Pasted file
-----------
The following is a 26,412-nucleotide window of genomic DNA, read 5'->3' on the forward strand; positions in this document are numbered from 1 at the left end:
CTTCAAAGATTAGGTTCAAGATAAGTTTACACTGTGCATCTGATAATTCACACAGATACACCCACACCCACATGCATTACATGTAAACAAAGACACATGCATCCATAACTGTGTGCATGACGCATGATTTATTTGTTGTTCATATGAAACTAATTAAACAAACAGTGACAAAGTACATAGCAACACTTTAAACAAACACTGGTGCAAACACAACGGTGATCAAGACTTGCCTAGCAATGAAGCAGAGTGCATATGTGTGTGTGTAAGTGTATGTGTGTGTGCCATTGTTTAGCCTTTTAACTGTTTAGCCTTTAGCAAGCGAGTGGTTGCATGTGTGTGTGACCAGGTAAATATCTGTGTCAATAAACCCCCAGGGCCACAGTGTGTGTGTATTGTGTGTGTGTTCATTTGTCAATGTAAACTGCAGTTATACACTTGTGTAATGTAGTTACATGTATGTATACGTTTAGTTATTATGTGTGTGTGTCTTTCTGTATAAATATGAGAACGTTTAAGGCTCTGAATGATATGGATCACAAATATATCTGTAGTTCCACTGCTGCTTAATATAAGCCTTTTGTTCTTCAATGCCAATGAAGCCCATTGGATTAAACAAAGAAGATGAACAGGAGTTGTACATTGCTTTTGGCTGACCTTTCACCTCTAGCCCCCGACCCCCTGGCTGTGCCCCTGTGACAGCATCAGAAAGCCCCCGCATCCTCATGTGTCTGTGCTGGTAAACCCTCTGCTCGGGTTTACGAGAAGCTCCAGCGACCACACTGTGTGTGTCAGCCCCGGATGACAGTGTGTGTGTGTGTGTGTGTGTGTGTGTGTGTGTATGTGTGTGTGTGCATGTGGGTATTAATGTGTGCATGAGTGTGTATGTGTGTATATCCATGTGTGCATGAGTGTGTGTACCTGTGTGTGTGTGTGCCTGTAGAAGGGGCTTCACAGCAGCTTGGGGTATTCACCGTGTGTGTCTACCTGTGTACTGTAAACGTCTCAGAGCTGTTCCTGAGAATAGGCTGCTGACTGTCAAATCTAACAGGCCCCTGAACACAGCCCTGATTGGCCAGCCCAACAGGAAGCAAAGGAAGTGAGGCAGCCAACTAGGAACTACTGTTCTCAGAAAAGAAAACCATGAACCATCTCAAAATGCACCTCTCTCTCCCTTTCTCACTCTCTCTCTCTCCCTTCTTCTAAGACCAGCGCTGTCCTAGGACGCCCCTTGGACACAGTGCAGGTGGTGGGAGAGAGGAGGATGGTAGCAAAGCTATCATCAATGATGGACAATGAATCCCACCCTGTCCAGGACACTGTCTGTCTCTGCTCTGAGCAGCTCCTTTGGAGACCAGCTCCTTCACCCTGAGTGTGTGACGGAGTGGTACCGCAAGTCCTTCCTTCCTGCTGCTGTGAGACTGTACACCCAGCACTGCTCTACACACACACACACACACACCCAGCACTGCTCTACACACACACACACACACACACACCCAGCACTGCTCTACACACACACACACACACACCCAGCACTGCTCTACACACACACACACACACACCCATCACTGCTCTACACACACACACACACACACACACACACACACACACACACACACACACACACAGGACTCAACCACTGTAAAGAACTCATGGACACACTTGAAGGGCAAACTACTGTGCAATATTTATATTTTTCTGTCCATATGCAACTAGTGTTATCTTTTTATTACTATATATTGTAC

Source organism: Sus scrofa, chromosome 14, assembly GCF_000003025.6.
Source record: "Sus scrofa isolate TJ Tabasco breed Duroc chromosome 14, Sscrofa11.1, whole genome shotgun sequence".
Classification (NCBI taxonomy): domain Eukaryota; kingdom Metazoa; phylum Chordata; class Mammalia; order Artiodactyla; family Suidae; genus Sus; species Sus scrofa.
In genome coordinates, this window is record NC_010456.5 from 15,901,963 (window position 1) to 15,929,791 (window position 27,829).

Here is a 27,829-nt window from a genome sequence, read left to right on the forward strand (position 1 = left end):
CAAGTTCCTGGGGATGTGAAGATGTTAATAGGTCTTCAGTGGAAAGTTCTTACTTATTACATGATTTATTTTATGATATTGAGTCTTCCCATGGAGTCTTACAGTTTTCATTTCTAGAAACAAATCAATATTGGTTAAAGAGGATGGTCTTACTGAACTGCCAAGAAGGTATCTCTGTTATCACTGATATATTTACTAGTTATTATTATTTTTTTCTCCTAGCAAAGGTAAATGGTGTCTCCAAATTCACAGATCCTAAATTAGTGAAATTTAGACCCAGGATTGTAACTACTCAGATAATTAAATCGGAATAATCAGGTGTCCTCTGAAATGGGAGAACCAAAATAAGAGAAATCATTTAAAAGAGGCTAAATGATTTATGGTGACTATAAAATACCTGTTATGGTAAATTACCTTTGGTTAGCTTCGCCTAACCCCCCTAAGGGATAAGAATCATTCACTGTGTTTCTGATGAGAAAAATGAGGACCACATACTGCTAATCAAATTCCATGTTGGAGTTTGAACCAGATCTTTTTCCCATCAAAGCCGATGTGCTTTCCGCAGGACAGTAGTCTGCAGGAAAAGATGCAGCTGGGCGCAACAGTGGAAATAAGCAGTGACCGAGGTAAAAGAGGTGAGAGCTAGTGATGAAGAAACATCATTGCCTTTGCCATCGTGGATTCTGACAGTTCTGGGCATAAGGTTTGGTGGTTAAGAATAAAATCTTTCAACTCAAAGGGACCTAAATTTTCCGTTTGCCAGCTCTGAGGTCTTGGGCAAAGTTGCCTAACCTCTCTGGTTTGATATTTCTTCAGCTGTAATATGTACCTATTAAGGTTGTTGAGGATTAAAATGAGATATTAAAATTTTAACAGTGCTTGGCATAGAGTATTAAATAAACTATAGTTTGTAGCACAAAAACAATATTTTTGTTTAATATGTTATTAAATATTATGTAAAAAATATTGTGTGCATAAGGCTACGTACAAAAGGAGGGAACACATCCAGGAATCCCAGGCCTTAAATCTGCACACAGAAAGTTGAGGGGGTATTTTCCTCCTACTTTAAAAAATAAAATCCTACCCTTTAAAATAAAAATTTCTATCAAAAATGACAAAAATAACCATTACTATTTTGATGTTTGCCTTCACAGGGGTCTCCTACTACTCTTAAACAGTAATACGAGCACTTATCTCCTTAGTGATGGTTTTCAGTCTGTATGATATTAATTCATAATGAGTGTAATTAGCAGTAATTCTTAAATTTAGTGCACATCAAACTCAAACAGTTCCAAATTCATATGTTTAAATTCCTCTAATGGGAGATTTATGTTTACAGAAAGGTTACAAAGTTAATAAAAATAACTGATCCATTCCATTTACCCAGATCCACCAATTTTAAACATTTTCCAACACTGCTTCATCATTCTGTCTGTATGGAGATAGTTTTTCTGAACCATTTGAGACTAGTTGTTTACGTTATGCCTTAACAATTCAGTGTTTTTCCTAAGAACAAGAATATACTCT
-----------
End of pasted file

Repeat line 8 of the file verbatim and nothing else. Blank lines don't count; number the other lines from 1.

CAAGTTCCTGGGGATGTGAAGATGTTAATAGGTCTTCAGTGGAAAGTTCTTACTTATTACATGATTTATTTTATGATATTGAGTCTTCCCATGGAGTCTTACAGTTTTCATTTCTAGAAACAAATCAATATTGGTTAAAGAGGATGGTCTTACTGAACTGCCAAGAAGGTATCTCTGTTATCACTGATATATTTACTAGTTATTATTATTTTTTTCTCCTAGCAAAGGTAAATGGTGTCTCCAAATTCACAGATCCTAAATTAGTGAAATTTAGACCCAGGATTGTAACTACTCAGATAATTAAATCGGAATAATCAGGTGTCCTCTGAAATGGGAGAACCAAAATAAGAGAAATCATTTAAAAGAGGCTAAATGATTTATGGTGACTATAAAATACCTGTTATGGTAAATTACCTTTGGTTAGCTTCGCCTAACCCCCCTAAGGGATAAGAATCATTCACTGTGTTTCTGATGAGAAAAATGAGGACCACATACTGCTAATCAAATTCCATGTTGGAGTTTGAACCAGATCTTTTTCCCATCAAAGCCGATGTGCTTTCCGCAGGACAGTAGTCTGCAGGAAAAGATGCAGCTGGGCGCAACAGTGGAAATAAGCAGTGACCGAGGTAAAAGAGGTGAGAGCTAGTGATGAAGAAACATCATTGCCTTTGCCATCGTGGATTCTGACAGTTCTGGGCATAAGGTTTGGTGGTTAAGAATAAAATCTTTCAACTCAAAGGGACCTAAATTTTCCGTTTGCCAGCTCTGAGGTCTTGGGCAAAGTTGCCTAACCTCTCTGGTTTGATATTTCTTCAGCTGTAATATGTACCTATTAAGGTTGTTGAGGATTAAAATGAGATATTAAAATTTTAACAGTGCTTGGCATAGAGTATTAAATAAACTATAGTTTGTAGCACAAAAACAATATTTTTGTTTAATATGTTATTAAATATTATGTAAAAAATATTGTGTGCATAAGGCTACGTACAAAAGGAGGGAACACATCCAGGAATCCCAGGCCTTAAATCTGCACACAGAAAGTTGAGGGGGTATTTTCCTCCTACTTTAAAAAATAAAATCCTACCCTTTAAAATAAAAATTTCTATCAAAAATGACAAAAATAACCATTACTATTTTGATGTTTGCCTTCACAGGGGTCTCCTACTACTCTTAAACAGTAATACGAGCACTTATCTCCTTAGTGATGGTTTTCAGTCTGTATGATATTAATTCATAATGAGTGTAATTAGCAGTAATTCTTAAATTTAGTGCACATCAAACTCAAACAGTTCCAAATTCATATGTTTAAATTCCTCTAATGGGAGATTTATGTTTACAGAAAGGTTACAAAGTTAATAAAAATAACTGATCCATTCCATTTACCCAGATCCACCAATTTTAAACATTTTCCAACACTGCTTCATCATTCTGTCTGTATGGAGATAGTTTTTCTGAACCATTTGAGACTAGTTGTTTACGTTATGCCTTAACAATTCAGTGTTTTTCCTAAGAACAAGAATATACTCT